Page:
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Witty lyrics sharpen students’ minds

Written by Rebecka McAleer

Welcome back to Additive Noise. As we head into our last few weeks of the semester, it’s about time to start hitting those books.

Go ahead and start figuring out what exactly you missed that one day you were sick, or when you overslept and your friend forgot to take notes. It’s time to get sharp again, so we’re bringing you some “mind-sharpening” tunes to help you out. But don’t worry, because these are actually pretty funny.

Jonathan Coulton is a Yale graduate and former computer programmer who uses his witty mind to write comedy music for the smart masses. Using an acoustic guitar and a zendrum for nearly all of his work, Coulton relies on his clever lyrics more than anything. His songs are generally in-character, written from the perspective of any number of amusing fictious personalities.

A couple of the most entertaining ones include “Skullcrusher Mountain,” where Coulton portrays an evil mad scientist as he sings a love songs to the woman he has just captured, and “RE: Your Brains,” which is a musical reading of a professional email sent from a zombie horde leader to a living coworker.

Among his most well-known works are “Code Monkey,” the tale of an unlucky-in-love computer programmer, and the wildly successful pair “Still Alive” and “Want You Gone,” written specifically for the Portal video games. Coulton also writes more subdued “smart” songs about math and science such as “Mandelbrot Set.”

A man of infinite snark, Coulton feeds his sarcastic image in his choices for tour partners. He has a working partnership with comical team Paul and Storm, and they tour together fairly regularly. Coulton has also taken the stage opening for They Might Be Giants. In September 2011, Coulton released his first album featuring a full band, which included They Might Be Giants’ Marty Beller.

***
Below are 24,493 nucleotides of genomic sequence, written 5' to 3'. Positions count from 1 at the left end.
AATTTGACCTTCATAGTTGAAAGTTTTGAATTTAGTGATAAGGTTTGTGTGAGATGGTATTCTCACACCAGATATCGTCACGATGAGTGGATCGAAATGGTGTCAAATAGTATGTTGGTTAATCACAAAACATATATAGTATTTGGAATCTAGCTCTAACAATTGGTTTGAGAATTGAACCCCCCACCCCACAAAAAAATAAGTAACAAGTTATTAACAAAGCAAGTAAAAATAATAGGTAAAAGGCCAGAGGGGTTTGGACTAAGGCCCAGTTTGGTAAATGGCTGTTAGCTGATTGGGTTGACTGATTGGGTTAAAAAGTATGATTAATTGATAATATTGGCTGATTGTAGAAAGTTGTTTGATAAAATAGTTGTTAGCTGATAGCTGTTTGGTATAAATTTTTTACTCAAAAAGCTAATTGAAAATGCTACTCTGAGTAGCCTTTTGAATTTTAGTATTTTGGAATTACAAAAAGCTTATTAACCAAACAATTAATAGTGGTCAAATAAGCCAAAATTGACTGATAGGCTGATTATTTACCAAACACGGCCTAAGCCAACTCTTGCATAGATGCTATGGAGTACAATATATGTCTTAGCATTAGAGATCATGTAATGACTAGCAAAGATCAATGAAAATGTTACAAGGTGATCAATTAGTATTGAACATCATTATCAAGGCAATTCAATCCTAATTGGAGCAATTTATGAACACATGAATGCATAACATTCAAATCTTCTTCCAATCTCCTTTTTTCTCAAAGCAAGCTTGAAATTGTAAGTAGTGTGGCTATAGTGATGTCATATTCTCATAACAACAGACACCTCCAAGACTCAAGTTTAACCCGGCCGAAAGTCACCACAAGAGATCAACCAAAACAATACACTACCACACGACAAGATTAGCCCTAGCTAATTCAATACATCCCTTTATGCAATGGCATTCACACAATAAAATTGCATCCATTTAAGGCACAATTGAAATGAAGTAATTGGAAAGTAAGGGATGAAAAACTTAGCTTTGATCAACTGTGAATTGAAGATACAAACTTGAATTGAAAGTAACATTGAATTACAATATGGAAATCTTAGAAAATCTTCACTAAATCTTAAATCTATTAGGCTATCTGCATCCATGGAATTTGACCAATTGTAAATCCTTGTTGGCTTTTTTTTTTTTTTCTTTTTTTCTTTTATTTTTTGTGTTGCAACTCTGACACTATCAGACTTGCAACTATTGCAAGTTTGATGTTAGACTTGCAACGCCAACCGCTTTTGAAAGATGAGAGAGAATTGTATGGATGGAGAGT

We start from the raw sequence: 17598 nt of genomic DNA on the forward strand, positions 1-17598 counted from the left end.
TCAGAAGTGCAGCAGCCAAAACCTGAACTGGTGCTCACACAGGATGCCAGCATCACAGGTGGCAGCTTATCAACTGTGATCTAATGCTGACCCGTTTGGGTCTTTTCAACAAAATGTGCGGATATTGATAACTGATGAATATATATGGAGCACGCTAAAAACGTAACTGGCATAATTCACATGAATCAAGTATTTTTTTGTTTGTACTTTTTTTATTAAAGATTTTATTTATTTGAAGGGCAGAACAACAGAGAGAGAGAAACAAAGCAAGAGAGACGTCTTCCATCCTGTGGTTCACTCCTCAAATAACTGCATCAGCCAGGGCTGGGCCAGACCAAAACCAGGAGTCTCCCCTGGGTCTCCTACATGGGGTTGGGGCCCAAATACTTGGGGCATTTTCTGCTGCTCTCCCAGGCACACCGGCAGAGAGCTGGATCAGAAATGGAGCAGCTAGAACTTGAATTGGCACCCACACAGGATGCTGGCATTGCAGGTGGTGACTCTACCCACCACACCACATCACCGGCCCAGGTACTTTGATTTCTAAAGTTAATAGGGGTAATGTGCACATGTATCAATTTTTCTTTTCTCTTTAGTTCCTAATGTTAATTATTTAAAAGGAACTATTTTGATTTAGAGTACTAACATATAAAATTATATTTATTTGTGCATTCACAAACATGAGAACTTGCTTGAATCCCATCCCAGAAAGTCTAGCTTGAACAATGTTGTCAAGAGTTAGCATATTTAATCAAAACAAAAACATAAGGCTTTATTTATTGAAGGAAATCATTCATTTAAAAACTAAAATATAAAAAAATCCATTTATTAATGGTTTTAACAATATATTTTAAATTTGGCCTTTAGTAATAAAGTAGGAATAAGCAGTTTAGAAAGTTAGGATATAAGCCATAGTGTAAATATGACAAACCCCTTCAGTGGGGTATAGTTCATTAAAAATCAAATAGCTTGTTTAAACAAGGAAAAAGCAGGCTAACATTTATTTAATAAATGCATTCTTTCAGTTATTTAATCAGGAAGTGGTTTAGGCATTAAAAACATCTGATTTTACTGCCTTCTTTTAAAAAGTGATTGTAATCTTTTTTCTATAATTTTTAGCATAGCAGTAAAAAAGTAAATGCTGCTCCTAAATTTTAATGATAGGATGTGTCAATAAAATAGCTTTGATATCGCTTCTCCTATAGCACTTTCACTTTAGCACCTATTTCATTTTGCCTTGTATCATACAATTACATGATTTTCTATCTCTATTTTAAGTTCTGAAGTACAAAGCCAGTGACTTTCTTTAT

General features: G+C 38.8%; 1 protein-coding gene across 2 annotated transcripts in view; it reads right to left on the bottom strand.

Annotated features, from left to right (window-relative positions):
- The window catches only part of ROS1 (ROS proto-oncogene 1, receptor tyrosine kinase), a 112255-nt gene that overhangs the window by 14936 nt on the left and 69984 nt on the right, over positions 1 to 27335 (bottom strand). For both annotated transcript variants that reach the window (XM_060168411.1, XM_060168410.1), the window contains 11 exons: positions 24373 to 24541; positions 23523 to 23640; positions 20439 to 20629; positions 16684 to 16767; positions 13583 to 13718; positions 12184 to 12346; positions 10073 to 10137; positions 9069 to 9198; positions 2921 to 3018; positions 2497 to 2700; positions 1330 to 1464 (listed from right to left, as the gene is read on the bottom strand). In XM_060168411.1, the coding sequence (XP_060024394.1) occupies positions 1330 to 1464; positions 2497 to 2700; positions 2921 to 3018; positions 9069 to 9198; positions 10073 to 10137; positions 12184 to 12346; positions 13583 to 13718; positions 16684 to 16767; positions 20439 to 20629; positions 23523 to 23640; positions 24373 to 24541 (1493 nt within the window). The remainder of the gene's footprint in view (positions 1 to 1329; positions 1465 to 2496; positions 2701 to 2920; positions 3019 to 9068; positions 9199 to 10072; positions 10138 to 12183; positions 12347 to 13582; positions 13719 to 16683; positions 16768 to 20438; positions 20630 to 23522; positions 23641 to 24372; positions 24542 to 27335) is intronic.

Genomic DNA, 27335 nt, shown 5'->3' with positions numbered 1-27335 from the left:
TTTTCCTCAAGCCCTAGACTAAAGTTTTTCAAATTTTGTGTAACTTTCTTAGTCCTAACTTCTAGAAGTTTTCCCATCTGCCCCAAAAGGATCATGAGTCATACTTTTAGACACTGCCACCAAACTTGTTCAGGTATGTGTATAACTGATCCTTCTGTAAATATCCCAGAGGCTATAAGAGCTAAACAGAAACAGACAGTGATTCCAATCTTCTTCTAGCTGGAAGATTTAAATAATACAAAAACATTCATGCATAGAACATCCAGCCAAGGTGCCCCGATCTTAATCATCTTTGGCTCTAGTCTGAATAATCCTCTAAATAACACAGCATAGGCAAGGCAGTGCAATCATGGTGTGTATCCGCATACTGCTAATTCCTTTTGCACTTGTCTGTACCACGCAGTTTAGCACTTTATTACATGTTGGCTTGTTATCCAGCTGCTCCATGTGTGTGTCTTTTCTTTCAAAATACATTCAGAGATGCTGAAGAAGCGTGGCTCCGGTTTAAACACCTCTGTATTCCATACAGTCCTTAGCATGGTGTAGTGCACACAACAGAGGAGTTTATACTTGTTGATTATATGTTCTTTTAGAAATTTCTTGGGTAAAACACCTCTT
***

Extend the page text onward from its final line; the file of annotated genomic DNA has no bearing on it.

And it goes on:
Perhaps Coulton’s most impressive feature is his success. His music is all released online under Creative Commons licensing, providing permission for his works to be used in noncommercial works. In fact, the internet is arguably Coulton’s path to fame. It provides more direct access to his niche audience, while also leaving plenty of room for new people to find him.

Folks who wouldn’t pay 99 cents for a song on iTunes can download “JoCo” for free on his website, www.jonathancoulton.com. He doesn’t have a record label, and you probably won’t ever hear him on America’s Top 40.

What most musicians might see as a path directly to failure, Jonathan Coulton thrives on. He doesn’t mind doing silly things like freestyling with the zendrum mid-concert or releasing albums of songs that he wrote and produced in a single week per track. Coulton is the kind of artist you can listen to for fun and still come out feeling a bit smarter.

Get ready, VSU. Turn on some JoCo and break out the books!

To listen to some of Jonathan Coulton’s greatest hits, visit our blog at http://vsuadditivenoise.blogspot.com/.

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